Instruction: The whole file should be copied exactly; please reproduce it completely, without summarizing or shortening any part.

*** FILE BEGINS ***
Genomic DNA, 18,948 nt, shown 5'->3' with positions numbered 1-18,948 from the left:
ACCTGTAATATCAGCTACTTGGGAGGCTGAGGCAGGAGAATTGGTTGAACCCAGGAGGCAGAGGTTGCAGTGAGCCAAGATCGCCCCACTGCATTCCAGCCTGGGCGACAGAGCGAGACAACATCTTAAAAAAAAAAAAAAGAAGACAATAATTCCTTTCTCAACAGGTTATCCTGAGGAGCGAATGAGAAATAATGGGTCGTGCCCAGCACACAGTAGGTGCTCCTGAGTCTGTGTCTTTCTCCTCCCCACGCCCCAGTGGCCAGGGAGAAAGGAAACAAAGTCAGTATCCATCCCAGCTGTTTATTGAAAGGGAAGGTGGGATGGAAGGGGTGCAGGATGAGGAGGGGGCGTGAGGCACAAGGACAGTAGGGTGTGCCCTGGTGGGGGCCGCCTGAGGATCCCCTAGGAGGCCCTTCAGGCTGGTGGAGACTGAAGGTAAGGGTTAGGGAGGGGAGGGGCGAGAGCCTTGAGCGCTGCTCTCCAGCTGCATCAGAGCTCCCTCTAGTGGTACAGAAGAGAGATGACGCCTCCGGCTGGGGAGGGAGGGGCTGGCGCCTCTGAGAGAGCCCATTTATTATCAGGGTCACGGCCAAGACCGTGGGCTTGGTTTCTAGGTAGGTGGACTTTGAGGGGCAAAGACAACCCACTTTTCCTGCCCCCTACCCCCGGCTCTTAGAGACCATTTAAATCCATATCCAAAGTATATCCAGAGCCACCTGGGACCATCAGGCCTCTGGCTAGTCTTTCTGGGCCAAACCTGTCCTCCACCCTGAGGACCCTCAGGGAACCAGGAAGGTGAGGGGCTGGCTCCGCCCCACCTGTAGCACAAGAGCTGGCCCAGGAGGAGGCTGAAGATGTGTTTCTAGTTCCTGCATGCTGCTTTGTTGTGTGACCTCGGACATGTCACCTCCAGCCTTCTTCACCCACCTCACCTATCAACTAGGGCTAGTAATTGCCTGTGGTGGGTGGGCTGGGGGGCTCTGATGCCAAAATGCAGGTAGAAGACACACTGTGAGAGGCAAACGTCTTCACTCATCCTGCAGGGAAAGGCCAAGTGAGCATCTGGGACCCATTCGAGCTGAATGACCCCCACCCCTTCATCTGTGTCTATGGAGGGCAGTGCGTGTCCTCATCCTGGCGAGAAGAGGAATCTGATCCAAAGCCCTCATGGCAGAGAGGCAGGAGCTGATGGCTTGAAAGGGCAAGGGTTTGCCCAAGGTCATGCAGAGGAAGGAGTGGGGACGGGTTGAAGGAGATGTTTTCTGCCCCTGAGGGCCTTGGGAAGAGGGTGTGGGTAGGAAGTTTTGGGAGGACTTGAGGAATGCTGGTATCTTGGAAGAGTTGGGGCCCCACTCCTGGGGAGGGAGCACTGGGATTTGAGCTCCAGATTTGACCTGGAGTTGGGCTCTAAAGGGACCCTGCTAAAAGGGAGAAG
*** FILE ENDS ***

Genomic DNA, 18,948 nt, shown 5'->3' with positions numbered 1-18,948 from the left:
ACCTGTAATATCAGCTACTTGGGAGGCTGAGGCAGGAGAATTGGTTGAACCCAGGAGGCAGAGGTTGCAGTGAGCCAAGATCGCCCCACTGCATTCCAGCCTGGGCGACAGAGCGAGACAACATCTTAAAAAAAAAAAAAAGAAGACAATAATTCCTTTCTCAACAGGTTATCCTGAGGAGCGAATGAGAAATAATGGGTCGTGCCCAGCACACAGTAGGTGCTCCTGAGTCTGTGTCTTTCTCCTCCCCACGCCCCAGTGGCCAGGGAGAAAGGAAACAAAGTCAGTATCCATCCCAGCTGTTTATTGAAAGGGAAGGTGGGATGGAAGGGGTGCAGGATGAGGAGGGGGCGTGAGGCACAAGGACAGTAGGGTGTGCCCTGGTGGGGGCCGCCTGAGGATCCCCTAGGAGGCCCTTCAGGCTGGTGGAGACTGAAGGTAAGGGTTAGGGAGGGGAGGGGCGAGAGCCTTGAGCGCTGCTCTCCAGCTGCATCAGAGCTCCCTCTAGTGGTACAGAAGAGAGATGACGCCTCCGGCTGGGGAGGGAGGGGCTGGCGCCTCTGAGAGAGCCCATTTATTATCAGGGTCACGGCCAAGACCGTGGGCTTGGTTTCTAGGTAGGTGGACTTTGAGGGGCAAAGACAACCCACTTTTCCTGCCCCCTACCCCCGGCTCTTAGAGACCATTTAAATCCATATCCAAAGTATATCCAGAGCCACCTGGGACCATCAGGCCTCTGGCTAGTCTTTCTGGGCCAAACCTGTCCTCCACCCTGAGGACCCTCAGGGAACCAGGAAGGTGAGGGGCTGGCTCCGCCCCACCTGTAGCACAAGAGCTGGCCCAGGAGGAGGCTGAAGATGTGTTTCTAGTTCCTGCATGCTGCTTTGTTGTGTGACCTCGGACATGTCACCTCCAGCCTTCTTCACCCACCTCACCTATCAACTAGGGCTAGTAATTGCCTGTGGTGGGTGGGCTGGGGGGCTCTGATGCCAAAATGCAGGTAGAAGACACACTGTGAGAGGCAAACGTCTTCACTCATCCTGCAGGGAAAGGCCAAGTGAGCATCTGGGACCCATTCGAGCTGAATGACCCCCACCCCTTCATCTGTGTCTATGGAGGGCAGTGCGTGTCCTCATCCTGGCGAGAAGAGGAATCTGATCCAAAGCCCTCATGGCAGAGAGGCAGGAGCTGATGGCTTGAAAGGGCAAGGGTTTGCCCAAGGTCATGCAGAGGAAGGAGTGGGGACGGGTTGAAGGAGATGTTTTCTGCCCCTGAGGGCCTTGGGAAGAGGGTGTGGGTAGGAAGTTTTGGGAGGACTTGAGGAATGCTGGTATCTTGGAAGAGTTGGGGCCCCACTCCTGGGGAGGGAGCACTGGGATTTGAGCTCCAGATTTGACCTGGAGTTGGGCTCTAAAGGGACCCTGCTAAAAGGGAGAAG